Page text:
[erlang-questions] How to prove the erlang performance?

Ulf Wiger ulf.wiger@REDACTED
Mon Jan 11 13:39:00 CET 2010

Hash: SHA1

NavTux wrote:
> How to prove the performance of erlang?
> We know the familiar language java is well developed,in case we are
> erlang lovers how to prove the erlang's performance and ehat the tools
> are needed for it?

I would say that Erlang is pretty well developed too, to the point
where you will find little or no "low-hanging fruit". It is important
to realize that there are lots of design decisions and tradeoffs
to be made when creating a language and optimizing for performance.

Making the fastest possible language was never a design goal with
Erlang. The primary goals were to make a language suitable for
building non-stop complex control systems. This presents all kinds
of obvious tradeoffs:

- - soft-real-time scheduling of thousands of concurrent activities
  is clearly at odds with maximum sequential performance.
- - Dynamic typing is superb for dynamic code change in large systems,
  but has a performance penalty.
- - Dynamic call and message tracing is wonderful for debugging of
  embedded systems, but carry some runtime overhead.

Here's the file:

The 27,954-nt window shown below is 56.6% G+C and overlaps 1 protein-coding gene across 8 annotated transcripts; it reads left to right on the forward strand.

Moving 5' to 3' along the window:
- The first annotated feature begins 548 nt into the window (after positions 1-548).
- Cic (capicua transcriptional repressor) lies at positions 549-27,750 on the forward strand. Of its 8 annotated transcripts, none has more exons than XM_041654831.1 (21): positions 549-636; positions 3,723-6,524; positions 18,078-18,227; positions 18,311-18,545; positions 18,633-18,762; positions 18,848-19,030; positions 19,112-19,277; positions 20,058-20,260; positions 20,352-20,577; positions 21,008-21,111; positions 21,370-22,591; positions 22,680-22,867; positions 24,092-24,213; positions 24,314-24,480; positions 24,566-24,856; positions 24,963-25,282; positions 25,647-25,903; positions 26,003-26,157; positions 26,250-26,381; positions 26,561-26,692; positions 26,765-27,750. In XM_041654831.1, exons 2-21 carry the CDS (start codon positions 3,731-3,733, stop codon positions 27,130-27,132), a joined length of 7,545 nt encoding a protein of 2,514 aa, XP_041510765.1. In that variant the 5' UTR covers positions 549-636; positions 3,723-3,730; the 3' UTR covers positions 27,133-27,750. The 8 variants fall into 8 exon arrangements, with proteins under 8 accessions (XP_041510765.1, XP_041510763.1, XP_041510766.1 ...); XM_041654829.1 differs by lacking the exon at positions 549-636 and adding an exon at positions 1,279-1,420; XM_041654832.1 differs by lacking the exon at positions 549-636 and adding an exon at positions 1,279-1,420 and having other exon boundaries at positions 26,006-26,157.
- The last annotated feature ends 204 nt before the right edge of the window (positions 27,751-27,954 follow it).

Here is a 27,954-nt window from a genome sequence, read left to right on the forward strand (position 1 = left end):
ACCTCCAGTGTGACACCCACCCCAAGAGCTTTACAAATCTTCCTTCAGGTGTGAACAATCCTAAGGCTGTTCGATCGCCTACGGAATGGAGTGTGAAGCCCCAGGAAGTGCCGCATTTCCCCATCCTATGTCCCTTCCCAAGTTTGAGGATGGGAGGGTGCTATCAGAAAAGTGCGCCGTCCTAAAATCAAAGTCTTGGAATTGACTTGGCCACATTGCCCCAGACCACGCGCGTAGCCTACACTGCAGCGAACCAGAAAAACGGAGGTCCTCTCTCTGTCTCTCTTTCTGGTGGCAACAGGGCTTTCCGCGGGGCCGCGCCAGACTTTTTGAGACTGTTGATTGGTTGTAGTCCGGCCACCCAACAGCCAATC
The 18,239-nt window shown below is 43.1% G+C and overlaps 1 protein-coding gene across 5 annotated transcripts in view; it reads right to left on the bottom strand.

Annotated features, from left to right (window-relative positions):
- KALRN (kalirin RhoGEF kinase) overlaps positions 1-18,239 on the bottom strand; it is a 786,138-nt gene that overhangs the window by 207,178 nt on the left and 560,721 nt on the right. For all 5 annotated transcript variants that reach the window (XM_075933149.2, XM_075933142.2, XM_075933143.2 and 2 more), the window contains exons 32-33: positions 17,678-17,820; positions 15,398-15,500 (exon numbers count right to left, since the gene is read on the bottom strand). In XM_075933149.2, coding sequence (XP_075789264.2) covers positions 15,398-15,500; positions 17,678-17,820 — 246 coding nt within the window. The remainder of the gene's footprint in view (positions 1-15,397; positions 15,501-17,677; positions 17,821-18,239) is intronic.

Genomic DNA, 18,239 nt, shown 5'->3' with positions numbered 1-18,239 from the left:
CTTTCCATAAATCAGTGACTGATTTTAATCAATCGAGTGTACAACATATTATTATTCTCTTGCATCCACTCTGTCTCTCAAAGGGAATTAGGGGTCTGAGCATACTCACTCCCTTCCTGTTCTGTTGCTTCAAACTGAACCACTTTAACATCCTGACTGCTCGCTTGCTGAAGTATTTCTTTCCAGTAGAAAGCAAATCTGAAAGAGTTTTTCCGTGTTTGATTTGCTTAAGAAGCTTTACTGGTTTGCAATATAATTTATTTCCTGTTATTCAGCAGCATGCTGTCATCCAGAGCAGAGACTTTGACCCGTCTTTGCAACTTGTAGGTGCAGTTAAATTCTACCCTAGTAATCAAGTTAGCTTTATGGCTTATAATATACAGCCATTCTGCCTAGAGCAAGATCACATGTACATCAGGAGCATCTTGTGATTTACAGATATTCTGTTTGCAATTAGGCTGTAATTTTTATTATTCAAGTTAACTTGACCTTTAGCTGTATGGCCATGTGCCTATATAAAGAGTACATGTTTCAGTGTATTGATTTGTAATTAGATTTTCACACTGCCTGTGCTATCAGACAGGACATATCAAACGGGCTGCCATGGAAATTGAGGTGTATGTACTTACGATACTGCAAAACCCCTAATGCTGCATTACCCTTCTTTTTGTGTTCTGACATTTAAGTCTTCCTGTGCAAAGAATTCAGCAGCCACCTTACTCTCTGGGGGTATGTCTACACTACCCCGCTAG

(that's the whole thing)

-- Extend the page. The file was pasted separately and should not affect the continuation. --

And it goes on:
- - Share-nothing concurrency will help you stay sane, but may
  incur unnecessary copying in some cases.
- - Dynamic memory management simplifies things greatly, and can
  often lead to both better performance and less memory usage,
  but your mileage will vary depending on the problem.

BTW, did you really mean "prove performance"? I read it as
"improve performance". In either case, the answer depends on what
aspects of performance you are interested in, and what your
problem domain is.

On the topic of proving performance, I would say that the tools
for analysing performance in applications with tens of thousand
concurrent processes, starting and stopping hundreds of processes
every second, are *at least* as well developed for Erlang as they
are for Java. This goes both for profiling tools and verification
tools. Verifying massively concurrent applications is a research
topic, but I daresay that the Erlang crowd is on the leading
edge here. Heck, even the Erlang debugger is capable of debugging
distributed and massively concurrent systems, even though stop-and-
go debugging is often extremely inconvenient in embedded real-time

Ulf W
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